Wednesday, March 17, 2010

Happy St Patrick's Day. Who was Patrick?

Saint Patrick was an historical character who was born in an unknown place called Bannavem, probably in England or South Wales, about 389 CE. His father, Calpurnius, was a Roman official and deacon of the Christian Church. At the age of 16, Patrick was captured by Celtic raiders and spent six years as a slave swineherd on an Irish farm, where he learned the Irish language, until he escaped to Europe. There he studied theology and was sent by Pope Celestine I back to Ireland to teach the natives about Christianity.

Landing at Wicklow in 432, he soon established religious communities and churches, despite the relentless opposition of the established religion of the pagan Druids - a religion that in succeeding centuries was fiercely suppressed.

Showing great courage, Patrick even preached the Gospel to the High King of Tara, and eventually the faith which he had brought to the Emerald Isle won over almost completely, as is evidenced even today. (Of course, there were many other Christian proselytizers who did the work besides Patrick, as well as many potentates and preachers who felt it their duty to destroy the indigenous religions.)

Patrick’s life story, as it has been passed down over the centuries, is delightfully replete with miraculous events and adventures. As every schoolchild knows, it was he who was responsible for the fact that there are no snakes or similar vermin in Ireland even yet.
Several versions exist to tell how he performed this miracle. One relates how the good saint beat a drum whenever he entered a town. On one occasion, he beat his drum on Mount Croagh Patrick (later named after him, in County Mayo), and, proclaiming his intention to rid Ireland of snakes, beat the drum so hard as to punch a hole in it. When simultaneously a huge black serpent appeared, the locals thought Patrick’s faith was insufficient for the task. Suddenly, however, an angel of the Lord appeared and mended his drum, and as Patrick beat his instrument the snakes vanished from the land.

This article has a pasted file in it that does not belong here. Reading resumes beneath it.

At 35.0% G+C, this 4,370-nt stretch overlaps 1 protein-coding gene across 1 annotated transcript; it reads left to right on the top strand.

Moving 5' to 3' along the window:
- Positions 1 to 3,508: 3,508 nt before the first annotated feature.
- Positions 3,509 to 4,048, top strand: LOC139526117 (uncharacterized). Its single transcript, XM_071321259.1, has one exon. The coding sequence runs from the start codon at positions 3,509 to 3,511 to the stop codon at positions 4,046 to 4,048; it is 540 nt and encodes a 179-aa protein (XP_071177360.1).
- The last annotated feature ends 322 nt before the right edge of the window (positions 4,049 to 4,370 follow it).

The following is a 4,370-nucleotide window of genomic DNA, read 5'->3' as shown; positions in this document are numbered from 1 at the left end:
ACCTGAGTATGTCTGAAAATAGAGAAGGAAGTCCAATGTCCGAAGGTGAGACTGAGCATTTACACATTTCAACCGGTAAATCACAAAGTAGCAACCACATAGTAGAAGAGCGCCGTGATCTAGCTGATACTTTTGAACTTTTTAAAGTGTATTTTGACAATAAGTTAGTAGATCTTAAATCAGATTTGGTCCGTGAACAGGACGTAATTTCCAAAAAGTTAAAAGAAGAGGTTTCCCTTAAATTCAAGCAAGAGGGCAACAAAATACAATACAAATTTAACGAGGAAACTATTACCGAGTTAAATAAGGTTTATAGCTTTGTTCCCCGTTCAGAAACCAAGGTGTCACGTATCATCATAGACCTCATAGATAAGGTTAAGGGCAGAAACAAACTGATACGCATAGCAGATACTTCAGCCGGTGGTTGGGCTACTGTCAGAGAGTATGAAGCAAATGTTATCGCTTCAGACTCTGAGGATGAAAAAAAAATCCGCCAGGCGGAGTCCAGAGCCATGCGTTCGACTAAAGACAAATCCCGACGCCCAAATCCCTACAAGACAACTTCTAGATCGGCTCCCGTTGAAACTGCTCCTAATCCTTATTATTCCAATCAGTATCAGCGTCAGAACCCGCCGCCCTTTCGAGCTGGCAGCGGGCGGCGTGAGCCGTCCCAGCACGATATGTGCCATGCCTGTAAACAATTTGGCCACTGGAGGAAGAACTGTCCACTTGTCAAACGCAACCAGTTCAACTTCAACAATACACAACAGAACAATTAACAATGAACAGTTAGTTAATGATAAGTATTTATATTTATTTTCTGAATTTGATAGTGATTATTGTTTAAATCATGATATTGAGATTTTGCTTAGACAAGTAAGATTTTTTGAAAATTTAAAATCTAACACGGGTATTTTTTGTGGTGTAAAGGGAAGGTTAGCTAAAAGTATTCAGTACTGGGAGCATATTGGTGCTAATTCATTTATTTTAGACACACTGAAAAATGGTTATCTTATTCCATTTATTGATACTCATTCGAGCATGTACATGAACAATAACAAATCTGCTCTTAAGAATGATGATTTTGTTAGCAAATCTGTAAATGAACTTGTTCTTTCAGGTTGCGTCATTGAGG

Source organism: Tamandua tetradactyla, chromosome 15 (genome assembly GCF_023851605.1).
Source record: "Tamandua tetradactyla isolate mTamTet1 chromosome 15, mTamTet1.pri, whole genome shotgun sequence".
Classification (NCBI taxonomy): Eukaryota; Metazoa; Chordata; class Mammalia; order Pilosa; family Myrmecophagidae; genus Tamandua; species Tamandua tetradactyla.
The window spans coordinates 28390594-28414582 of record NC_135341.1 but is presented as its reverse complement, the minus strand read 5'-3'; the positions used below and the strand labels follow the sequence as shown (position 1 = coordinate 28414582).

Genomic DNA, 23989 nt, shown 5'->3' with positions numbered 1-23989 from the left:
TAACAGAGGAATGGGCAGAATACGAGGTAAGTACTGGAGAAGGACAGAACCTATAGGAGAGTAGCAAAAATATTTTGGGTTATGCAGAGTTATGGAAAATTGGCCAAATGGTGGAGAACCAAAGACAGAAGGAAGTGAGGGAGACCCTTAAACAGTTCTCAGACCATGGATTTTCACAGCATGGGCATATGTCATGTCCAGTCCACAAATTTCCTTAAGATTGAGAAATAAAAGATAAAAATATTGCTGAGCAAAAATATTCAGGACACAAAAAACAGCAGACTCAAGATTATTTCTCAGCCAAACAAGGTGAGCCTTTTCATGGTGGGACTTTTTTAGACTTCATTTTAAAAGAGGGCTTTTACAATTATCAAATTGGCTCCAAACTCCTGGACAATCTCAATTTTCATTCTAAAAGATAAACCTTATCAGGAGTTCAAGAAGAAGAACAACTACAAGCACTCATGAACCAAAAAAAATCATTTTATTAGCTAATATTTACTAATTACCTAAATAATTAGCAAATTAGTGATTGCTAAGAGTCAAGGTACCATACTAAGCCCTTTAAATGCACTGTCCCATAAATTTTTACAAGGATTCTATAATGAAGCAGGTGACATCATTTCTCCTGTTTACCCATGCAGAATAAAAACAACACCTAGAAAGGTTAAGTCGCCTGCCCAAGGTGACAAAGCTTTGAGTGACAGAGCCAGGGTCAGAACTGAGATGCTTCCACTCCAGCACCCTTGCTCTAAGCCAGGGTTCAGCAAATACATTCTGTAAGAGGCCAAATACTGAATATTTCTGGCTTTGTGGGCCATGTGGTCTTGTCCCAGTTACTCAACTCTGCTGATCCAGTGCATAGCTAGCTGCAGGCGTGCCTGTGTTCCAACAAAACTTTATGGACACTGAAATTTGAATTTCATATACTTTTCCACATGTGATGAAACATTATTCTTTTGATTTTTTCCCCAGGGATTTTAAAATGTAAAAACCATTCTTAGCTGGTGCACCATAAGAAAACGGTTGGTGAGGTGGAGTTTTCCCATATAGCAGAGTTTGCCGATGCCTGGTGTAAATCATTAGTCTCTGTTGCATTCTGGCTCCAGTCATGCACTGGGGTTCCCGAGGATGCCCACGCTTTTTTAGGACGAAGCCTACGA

A charming addendum to this legend is the tale that one old serpent resisted the banishment, so the saint made a box and ordered the snake into it. Naturally, the serpent objected, saying it was too small for him, but St Patrick insisted that it wasn't.

To prove that the box was too small, the snake slithered in: Patrick slammed the lid down and threw the box and its miserable contents into the sea.  

The belief in the anti-serpentine nature of Irish soil was so widespread that when, in the early nineteenth century, Sydney's famous mansion, Vaucluse House (home of William Charles Wentworth), was built, soil from Ireland was imported and spread around the fence line to keep out snakes ...


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Today according to Australian Eastern Standard Time when this item was posted


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